CSN Login
Members Online: 9

You are here

Lower back pain

Lifeisbeautiful's picture
Lifeisbeautiful
Posts: 50
Joined: Jul 2014

I had my 5th chemo last Tuesday and I usually feel worse on day 4 and 5 but this time I felt great until Sunday. I felt lower back pain along with muscle pain everywhere else. I also feel like the area where I had my C-section surgery hurts a little bit. The pain is dull but sometimes it gets worse. Yesterday I cried because I was acing too much so I took some painkillers. I will ask my doctor if it's ok when I see him but I couldn't take it anymore. It's like being bruised everywhere. Is this normal? I read allot about it and it seams it's one of the side effects but why now and why am I feeling worse later than before? Any advice?

Thank you!

Natasha

Max Former Hodg...
Posts: 3699
Joined: May 2012

Natasha,

Side-effects worsening the farther along you go in treatment is pretty much the norm. More poisioning of cells, more discomfort.  Some people have few problems all the way through, but this varies dramatically with the number of total cycles they receive (less treatment, fewer side-effects !).  Age of the patient and the severity of the cancer are also factors. That is, older patients tend to feel worse than younger patients; sicker patients tend to feel worse than less sick ppatients.  All of this is pretty intuitive, actually.   Even I, after two treatments with r-abvd, felt OK and went back to work for about two weeks, until the bottom fell out.  Beyond that point, however, the only place I went was to bed  ! I slept about 17 or more hours per day.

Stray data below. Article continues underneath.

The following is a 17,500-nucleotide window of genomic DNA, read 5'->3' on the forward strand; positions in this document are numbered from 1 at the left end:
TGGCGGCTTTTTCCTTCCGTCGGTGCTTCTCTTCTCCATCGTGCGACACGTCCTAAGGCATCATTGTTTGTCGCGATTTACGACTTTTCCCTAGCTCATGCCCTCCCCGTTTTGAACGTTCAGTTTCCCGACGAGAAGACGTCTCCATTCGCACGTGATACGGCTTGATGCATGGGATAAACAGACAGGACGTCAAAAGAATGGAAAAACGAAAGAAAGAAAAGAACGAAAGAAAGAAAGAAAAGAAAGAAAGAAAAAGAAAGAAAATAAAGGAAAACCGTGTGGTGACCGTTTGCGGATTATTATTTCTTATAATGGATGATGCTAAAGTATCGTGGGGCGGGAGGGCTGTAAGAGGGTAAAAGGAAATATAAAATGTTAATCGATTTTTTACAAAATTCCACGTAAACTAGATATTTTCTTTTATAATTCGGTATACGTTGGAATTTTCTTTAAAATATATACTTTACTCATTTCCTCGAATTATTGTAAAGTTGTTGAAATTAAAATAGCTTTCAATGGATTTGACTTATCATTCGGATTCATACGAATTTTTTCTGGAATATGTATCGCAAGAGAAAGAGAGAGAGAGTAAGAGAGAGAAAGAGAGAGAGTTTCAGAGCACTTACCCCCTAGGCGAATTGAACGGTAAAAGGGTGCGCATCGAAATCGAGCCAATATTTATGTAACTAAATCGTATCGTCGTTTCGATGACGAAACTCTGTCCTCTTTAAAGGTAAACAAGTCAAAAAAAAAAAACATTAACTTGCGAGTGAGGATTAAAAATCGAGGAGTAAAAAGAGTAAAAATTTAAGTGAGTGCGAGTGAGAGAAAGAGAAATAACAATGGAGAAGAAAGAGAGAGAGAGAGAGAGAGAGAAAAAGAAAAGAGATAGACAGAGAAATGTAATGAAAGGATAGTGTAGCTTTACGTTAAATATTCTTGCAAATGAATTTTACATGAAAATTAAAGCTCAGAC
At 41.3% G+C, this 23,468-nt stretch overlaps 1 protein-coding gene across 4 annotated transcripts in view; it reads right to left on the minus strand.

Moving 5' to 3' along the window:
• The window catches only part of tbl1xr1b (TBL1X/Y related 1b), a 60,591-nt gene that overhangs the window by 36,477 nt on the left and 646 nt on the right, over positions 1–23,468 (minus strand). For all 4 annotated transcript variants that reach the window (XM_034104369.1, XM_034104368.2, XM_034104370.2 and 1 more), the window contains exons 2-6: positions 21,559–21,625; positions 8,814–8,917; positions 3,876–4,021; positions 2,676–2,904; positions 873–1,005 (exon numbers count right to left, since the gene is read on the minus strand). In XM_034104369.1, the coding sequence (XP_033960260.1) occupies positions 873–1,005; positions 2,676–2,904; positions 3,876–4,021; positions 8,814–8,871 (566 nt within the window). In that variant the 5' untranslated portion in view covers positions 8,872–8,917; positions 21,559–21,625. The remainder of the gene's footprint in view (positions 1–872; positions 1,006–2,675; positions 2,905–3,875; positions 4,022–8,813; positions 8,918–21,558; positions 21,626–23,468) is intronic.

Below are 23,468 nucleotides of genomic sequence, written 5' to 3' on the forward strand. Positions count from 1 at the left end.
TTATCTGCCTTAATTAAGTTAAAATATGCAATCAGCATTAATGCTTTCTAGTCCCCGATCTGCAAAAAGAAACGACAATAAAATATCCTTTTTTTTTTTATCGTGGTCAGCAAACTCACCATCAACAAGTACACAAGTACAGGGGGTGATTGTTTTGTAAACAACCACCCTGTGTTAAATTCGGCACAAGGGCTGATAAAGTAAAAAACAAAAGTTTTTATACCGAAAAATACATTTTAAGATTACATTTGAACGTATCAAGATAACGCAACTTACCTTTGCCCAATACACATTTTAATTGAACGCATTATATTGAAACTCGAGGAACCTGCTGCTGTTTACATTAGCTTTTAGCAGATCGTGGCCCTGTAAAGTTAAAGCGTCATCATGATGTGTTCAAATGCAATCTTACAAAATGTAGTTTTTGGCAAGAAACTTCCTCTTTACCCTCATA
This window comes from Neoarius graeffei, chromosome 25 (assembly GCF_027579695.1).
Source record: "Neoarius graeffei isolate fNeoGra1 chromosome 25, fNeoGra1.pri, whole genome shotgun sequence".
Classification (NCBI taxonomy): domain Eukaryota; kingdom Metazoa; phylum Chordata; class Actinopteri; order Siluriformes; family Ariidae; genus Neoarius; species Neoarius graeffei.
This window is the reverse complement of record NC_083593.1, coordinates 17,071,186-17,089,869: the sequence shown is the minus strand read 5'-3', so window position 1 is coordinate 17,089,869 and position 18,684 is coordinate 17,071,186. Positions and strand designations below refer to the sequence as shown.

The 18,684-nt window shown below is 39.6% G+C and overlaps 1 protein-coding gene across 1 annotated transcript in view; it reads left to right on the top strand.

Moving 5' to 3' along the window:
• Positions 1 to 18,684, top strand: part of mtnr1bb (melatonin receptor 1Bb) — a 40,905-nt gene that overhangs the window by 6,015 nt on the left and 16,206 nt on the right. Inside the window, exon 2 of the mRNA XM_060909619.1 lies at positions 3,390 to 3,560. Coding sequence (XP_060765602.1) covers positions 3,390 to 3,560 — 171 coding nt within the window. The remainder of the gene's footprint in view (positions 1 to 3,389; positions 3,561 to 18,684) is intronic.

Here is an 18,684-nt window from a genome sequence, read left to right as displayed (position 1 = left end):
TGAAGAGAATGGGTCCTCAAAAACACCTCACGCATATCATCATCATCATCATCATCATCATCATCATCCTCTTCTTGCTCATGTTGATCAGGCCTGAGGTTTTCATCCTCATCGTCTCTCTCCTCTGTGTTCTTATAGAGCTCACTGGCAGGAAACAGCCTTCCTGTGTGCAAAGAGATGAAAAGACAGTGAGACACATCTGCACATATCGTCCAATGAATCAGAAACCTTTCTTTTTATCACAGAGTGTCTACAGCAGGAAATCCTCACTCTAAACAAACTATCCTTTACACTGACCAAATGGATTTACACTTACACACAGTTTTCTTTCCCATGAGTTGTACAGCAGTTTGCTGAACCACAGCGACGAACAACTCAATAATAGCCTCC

What you are presently describling sounds a lot what is called "Flu-Like Syndrome."  It is quite commonly caused by several of the regular drugs used against lymphoma (in r-abvd, for instance, three of the drugs commonly cause this feeling).  The only treatment is rest and pain medication. Only Loritab worked for me.

If I have not sent you this link previously, it describes what I am speaking of. I hope you feel better soon.  My doc had a perscription for Loritab ready in the pile when I first met him.  He told my wife and I, "Take as much as you need. During chemo is not the time to be a super-hero. Rest and let yourself heal."

RITUXAN is especially notorious for Flulike Syndrom, if you are receiving it (sorry, I don't recall if you are).  The article mentions fever, but my pain (which was more-or-less constant for about five months) usually had no fever accompanying it.

http://chemocare.com/chemotherapy/side-effects/flulike-syndrome.aspx#.VBh2vaQg_

.

Lifeisbeautiful's picture
Lifeisbeautiful
Posts: 50
Joined: Jul 2014

Thank you for the information and link, Max and thank you Grace for the encouraging words. :)

I read allot also but it's different when real people tell you if they went through something like this as well. I have to be happy that until now my side effects weren't too bad so feeling the way I felt for the last couple of days made it even more real. Chemo is not a joke! It is hard but I'm almost half way through. After next Tuesday (chemo#6) I have 3 more months to go and hopefully this will be the end of suffering. I've been in pain for way too long now (since I got pregnant last year). I rest and sleep when I can and enjoy the good days when they come.

I'm not taking Rituxan and I will ask my doctor about Loritab or if there is anything stronger than Teylenol to help with pain. I know now that the pain will only get worse with more chemo treatments.

Natasha

Max Former Hodg...